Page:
Cremation

  • By Jnana Prabodhini
  • April 2001
  • 19853 views

Condolence Meeting  

It is customary to hold a condolence meeting after the sacrament. A framed photograph of the deceased is kept on a platform. A Bhajan (singing the verses of saints) is arranged before the meeting.

Bhajan

Raghupati Raghav Rajaram Pateet Pavan Seetaram  !
Sundar Madhav Meghhashyam Pateet Pavan Seetaram !!
Raghupati Raghav Rajaram Pateet Pavan Seetaram !
Janakee Jeevan Rajaram Pateet Pavan Seetaram !!
Raghupati Raghav Rajaram Pateet Pavan Seetaram !
Seetaram Seetaram bhaj bhaj tumhi Seetaram !!
Raghupati Raghav Rajaram Pateet Pavan Seetaram !!

After the Bhajan, the relative, friends and colleagues of the departed pay homage to him/her
Shraddha is remembering the deceased with love and respect.
That should be the content of the brief speeches made at the condolence meeting.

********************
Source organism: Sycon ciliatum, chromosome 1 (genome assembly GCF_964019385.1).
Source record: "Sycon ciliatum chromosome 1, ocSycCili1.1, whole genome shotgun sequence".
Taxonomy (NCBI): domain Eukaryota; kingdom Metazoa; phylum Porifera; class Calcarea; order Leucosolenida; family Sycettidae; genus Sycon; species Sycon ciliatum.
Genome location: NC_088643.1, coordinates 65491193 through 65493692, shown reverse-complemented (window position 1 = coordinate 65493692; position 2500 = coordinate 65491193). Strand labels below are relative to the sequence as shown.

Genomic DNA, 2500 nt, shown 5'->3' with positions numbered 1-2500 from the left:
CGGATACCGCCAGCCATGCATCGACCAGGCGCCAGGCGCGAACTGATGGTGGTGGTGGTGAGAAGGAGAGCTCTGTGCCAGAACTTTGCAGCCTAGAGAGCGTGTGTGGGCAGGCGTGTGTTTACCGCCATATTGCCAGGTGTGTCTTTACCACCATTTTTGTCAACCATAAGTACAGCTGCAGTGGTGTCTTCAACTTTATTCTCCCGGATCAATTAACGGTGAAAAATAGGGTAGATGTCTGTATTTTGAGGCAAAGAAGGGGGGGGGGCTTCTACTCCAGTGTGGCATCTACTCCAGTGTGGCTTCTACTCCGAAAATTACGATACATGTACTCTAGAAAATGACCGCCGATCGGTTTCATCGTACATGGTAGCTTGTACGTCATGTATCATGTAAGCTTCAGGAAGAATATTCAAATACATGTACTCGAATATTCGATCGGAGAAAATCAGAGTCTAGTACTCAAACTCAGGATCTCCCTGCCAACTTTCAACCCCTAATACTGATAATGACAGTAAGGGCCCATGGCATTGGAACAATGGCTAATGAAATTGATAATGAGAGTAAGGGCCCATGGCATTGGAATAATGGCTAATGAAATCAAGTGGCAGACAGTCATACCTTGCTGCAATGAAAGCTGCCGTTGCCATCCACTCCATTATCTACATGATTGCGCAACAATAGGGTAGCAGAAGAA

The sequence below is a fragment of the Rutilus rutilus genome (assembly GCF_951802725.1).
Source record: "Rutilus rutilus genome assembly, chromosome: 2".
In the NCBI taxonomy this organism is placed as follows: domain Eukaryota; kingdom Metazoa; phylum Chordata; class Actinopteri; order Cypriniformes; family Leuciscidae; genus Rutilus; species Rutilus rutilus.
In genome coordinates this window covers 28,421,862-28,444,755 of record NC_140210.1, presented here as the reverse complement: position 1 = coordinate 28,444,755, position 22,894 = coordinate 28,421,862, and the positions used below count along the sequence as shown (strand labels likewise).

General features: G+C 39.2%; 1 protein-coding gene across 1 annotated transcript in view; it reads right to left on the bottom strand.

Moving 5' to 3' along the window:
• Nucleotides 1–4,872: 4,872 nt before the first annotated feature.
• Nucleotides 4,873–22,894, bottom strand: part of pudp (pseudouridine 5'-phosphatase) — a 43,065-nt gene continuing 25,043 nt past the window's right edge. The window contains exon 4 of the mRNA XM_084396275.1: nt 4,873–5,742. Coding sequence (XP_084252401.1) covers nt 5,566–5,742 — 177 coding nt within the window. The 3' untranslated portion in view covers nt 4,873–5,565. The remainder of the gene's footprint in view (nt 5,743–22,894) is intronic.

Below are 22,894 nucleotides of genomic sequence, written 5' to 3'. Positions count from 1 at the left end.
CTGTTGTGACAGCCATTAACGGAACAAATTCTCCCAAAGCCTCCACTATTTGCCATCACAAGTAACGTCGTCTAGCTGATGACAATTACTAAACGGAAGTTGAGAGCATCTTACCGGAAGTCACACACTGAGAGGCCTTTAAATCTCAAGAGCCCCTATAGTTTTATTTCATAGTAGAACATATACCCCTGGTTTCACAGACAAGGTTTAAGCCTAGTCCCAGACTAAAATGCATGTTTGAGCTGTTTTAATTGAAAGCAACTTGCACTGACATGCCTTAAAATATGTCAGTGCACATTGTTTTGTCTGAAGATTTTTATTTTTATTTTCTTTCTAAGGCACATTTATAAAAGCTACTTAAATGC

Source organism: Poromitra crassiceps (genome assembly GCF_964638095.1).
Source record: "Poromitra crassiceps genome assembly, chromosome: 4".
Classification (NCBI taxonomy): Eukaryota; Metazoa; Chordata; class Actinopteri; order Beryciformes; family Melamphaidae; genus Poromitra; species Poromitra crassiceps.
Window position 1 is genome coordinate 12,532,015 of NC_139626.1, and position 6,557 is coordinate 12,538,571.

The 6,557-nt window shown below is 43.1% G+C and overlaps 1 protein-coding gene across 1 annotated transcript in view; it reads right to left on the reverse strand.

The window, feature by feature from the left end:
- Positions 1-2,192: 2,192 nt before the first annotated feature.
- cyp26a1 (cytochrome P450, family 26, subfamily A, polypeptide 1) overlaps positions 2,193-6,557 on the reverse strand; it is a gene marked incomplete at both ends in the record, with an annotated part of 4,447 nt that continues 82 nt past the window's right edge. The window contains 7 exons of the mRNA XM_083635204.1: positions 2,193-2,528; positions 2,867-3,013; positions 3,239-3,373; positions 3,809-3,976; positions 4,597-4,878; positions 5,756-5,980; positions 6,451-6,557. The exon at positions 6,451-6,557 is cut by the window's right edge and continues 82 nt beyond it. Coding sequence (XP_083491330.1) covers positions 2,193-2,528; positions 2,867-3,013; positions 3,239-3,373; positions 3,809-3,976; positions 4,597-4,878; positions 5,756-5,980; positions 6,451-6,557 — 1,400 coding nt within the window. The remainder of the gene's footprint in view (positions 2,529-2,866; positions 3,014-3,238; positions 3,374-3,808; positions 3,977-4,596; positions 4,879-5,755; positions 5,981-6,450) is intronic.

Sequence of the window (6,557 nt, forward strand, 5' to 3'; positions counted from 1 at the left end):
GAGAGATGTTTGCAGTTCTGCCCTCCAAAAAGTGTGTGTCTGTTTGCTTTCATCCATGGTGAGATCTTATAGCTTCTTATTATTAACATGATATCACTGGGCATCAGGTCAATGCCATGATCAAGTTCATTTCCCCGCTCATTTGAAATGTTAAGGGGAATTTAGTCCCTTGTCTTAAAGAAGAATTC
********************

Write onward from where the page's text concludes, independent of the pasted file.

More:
On the death anniversaries also, similar Bhajans and meeting can be arranged.

If this is not possible, it would be appropriate to remember the departed and make charities in his/her name on the death anniversaries.

Our saints have spoken a lot about death. It is customary that the relative of the deceased meet on the day of shraddha and sing the verses of saints that gives us a proper perspective of death. Also those who would like to pay homage to the departed and relate his memories can make brief speeches in the condolence meeting. A similar meeting can also be organized on the first death anniversary.

For the believers of these religious rituals and those feeling it is outdated it is important to note the intention behind these rituals. Shraddha is actually a way of uniting ourselves with our ancestors. It is a means to relate our ancestors & the next generations with each other. It provides you a platform to sing the songs praying your ancestors, telling the stories of their glorious lives and inspire the next generation to follow the path of their forefathers. Thus the history of each and every family flowing from generation to generation will be formed into a “Social History”.

Any person of good character, of either sex, of any caste, creed or religion, can conduct this sacrament.

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